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AFR Honors Ag Advocates at Annual Convention

AFR Presents Ag Advocacy Award to Eddie Fields

State Sen. Eddie Fields

When he is not working on his Wynona, Okla., ranch, Eddie Fields is representing District 10 in the Oklahoma Legislature.  It’s not easy running a successful ranching business while spending almost half of the time 130 miles away at the state Capitol, but Fields has a strong sense of serving others.

His call to public duty was a significant factor in his selection as an AFR Ag Advocacy award winner.

Sen. Fields unwavering compassion for public service and his strong dedication to agriculture make him a great candidate for our Ag Advocacy award.

Terry Detrick

Fields is a third-generation rancher, continuing the Fields Ranch legacy started by his family in Osage County in 1952. Today he gets plenty of help from his wife, Christina and three daughters, Tailor, Jacie and Tristan.  A strong desire to hold public office fueled his first election to the Oklahoma House of Representatives.  He crossed the aisle in 2010 to represent Kay and Osage counties in the Oklahoma Senate. His leadership has been evident, as he has served as Chairman of the Senate Agriculture and Rural Development Committee and is currently Assistant Majority Floor Leader and Vice Chairman of Appropriations, Chairman of the Appropriations Subcommittee on Natural Resources and Regulatory Services, and Chairman of Rules.

“I have just felt it necessary to step out and work for my neighbors and the citizens of Oklahoma,” Fields said.

“The coveted AFR Ag Advocacy Award is presented to deserving individuals who have demonstrated a strong record of advocating for agriculture,” Detrick said, “and Sen. Fields has definitely worked hard for the farm and ranching industry.”

Tolle Receives AFR Ag Advocacy Award

Francie Tolle

Francie Kucera Tolle has always considered herself a farmer and rancher.  Growing up on the family’s Grant County, Okla., farm, she learned first-hand the many sacrifices farmers had to make in order to feed their family and the families of many others. Today, Tolle has dedicated her career to serving the agriculture industry.

This strong compassion and agricultural background has led to AFR selecting Tolle, the current Regional Director of the USDA’s Risk Management Agency, to receive the coveted AFR Ag Advocacy Award.

“Francie has contributed a great deal to agriculture in Oklahoma and across the nation,” said Terry Detrick, AFR president. “When she was on our staff, we respected her knowledge and wisdom on crucial farm policy issues.”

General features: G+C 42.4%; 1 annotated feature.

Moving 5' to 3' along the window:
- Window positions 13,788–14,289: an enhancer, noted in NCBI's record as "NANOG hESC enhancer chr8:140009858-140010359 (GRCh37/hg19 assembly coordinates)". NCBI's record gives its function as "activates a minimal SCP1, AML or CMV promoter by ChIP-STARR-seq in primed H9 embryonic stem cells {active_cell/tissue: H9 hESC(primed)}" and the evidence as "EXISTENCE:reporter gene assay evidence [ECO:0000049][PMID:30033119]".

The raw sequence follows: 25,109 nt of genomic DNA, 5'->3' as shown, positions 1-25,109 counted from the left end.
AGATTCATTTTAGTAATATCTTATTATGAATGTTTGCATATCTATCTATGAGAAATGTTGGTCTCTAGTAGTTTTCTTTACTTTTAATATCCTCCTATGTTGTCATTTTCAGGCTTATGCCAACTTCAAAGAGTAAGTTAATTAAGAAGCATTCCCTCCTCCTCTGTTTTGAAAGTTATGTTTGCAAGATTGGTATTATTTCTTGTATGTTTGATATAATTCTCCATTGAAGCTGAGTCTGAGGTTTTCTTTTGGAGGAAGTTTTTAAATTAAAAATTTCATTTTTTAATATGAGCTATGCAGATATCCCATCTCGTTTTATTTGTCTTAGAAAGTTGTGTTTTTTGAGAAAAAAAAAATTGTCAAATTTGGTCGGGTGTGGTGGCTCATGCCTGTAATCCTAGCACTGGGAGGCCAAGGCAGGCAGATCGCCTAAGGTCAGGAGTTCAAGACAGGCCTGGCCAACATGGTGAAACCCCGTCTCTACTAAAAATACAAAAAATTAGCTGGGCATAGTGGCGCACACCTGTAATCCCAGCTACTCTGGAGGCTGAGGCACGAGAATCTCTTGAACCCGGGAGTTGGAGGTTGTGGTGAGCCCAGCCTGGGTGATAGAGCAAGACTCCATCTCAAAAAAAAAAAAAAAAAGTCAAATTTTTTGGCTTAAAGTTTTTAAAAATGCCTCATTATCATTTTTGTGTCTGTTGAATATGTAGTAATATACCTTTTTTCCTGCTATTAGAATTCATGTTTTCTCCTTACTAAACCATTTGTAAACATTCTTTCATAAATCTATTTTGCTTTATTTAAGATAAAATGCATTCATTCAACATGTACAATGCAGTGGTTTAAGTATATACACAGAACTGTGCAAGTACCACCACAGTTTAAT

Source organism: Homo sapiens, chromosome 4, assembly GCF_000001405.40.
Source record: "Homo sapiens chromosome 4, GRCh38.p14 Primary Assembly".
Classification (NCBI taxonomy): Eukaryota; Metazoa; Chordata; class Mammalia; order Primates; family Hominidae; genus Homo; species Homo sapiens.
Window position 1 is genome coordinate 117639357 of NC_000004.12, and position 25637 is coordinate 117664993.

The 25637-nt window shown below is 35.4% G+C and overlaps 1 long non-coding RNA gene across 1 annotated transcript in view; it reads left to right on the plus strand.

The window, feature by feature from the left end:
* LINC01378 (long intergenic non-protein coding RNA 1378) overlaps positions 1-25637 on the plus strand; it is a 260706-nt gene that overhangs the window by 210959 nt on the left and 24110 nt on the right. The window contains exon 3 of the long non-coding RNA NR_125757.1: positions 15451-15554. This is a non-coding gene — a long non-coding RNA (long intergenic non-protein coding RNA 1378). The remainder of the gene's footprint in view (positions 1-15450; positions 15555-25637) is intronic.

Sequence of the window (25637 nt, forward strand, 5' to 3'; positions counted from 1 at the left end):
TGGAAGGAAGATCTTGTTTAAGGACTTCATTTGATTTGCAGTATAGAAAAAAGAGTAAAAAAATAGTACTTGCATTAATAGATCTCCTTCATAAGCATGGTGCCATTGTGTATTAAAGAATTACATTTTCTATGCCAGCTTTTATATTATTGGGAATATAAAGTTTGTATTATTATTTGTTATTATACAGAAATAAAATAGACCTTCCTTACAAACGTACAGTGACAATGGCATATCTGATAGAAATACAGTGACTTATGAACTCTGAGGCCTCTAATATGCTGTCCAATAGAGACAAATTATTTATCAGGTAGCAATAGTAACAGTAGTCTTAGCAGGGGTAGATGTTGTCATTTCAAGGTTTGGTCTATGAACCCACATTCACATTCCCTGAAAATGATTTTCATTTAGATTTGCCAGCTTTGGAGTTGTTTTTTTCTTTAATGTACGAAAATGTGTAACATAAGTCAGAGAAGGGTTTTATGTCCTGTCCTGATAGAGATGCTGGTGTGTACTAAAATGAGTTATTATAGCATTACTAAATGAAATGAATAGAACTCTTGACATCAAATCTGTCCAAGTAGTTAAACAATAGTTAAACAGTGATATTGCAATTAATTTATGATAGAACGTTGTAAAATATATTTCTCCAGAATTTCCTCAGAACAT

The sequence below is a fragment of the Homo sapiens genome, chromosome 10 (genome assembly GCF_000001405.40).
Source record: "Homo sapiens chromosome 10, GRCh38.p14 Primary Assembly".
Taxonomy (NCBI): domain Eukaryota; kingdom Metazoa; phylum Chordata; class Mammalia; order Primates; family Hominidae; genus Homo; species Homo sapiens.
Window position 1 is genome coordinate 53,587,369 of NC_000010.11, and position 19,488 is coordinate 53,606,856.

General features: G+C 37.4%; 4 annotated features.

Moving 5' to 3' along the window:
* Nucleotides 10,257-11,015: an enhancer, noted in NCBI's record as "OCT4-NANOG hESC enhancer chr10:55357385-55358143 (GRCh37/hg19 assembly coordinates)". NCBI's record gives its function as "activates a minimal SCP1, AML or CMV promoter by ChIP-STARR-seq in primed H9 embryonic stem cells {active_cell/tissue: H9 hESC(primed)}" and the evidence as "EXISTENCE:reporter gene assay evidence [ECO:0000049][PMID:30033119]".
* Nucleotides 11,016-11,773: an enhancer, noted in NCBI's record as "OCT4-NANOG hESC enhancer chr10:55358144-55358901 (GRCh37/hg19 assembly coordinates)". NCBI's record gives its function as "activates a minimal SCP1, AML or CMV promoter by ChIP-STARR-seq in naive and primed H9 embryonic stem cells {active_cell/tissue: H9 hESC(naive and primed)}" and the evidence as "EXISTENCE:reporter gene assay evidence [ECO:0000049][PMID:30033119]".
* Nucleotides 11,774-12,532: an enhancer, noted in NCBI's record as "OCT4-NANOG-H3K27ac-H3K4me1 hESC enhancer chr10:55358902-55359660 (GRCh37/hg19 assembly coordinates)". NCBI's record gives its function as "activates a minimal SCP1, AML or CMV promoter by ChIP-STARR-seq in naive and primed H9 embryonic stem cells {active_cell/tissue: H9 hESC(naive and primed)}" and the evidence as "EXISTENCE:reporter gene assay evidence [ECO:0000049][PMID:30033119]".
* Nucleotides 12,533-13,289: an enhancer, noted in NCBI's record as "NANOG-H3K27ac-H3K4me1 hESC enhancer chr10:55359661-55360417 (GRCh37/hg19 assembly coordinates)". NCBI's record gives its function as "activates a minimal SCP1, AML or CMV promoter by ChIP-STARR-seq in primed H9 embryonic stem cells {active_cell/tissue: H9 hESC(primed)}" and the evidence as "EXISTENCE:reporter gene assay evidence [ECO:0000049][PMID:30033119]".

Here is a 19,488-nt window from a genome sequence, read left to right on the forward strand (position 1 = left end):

Francie and her husband, Chuck Tolle, continue the farming legacy today in Grant County with their two sons, Cole and Clint. 

Francie’s journey from a young farm girl to a national advocate for agriculture has been sprinkled with many accomplishments and contributions to agriculture.  In addition to her efforts as legislative policy analyst for AFR, she has worked as Executive Director of the Oklahoma Wheat Growers, Agricultural Liaison to Congressman Brad Carson, Director of Agritoursim for Oklahoma, and State Director of the Farm Service Agency.

Being recognized by AFR as an advocate for agriculture is a huge honor for me. I always try to do what I think is best for our agricultural producers.

Francie Tolle

Last year Tolle received the Significant Women in Agriculture award from the Oklahoma Department of Agriculture, Food and Forestry.  When receiving the award she was quoted as saying her greatest accomplishment is building a legacy with her family to make sure that others will value and appreciate agriculture as a result of their stewardship. “My goal is to leave a legacy,” she said.

AFR Honors Long Time Oklahoma Agriculture Education Leaders

(L to R) Kendall Brashears, Terry Detrick, Kent Boggs

Kent Boggs and Kendall Brashears received special recognition from AFR members Feb. 17 during the annual AFR convention in Norman, Okla.

Both of these men have been incredible role models for our state's agricultural youth. Many of our leaders today credit their FFA experience for contributing to their success and I know both Kent and Kendall had an impact on their lives.

Terry Detrick

Boggs, Oklahoma FFA executive secretary, is retiring this year after 32 years of working with Oklahoma’s youth.  After graduating from OSU, he joined the faculty as an agricultural education instructor at Marlow High School in Marlow, Okla., for two years.  In 1980, Boggs became an agricultural education instructor at Elgin High School in Elgin, Okla., where he taught for five years before joining the Oklahoma FFA Association as the State FFA Executive Secretary. He is responsible for planning, coordinating and implementing the leadership component of the student organization which includes state officers, membership development, marketing and public relations, conventions, contests and awards. 

Brashears retired last year as executive director of the Oklahoma FFA Foundation.  Brashears has served the Oklahoma FFA, agricultural educators and students since his career began in 1974. He has worked tirelessly in the classroom, in school administration, and as executive director of the Oklahoma FFA Foundation to support agricultural education in the state. In Brashears’ 12 years with the FFA Foundation, annual sponsorships increased from approximately $150,000 to $680,000. These funds support the state FFA convention, student awards, and the annual agriscience fair.  Under his leadership the FFA Foundation has twice received the Community Impact Award from the Oklahoma Business Ethics Consortium.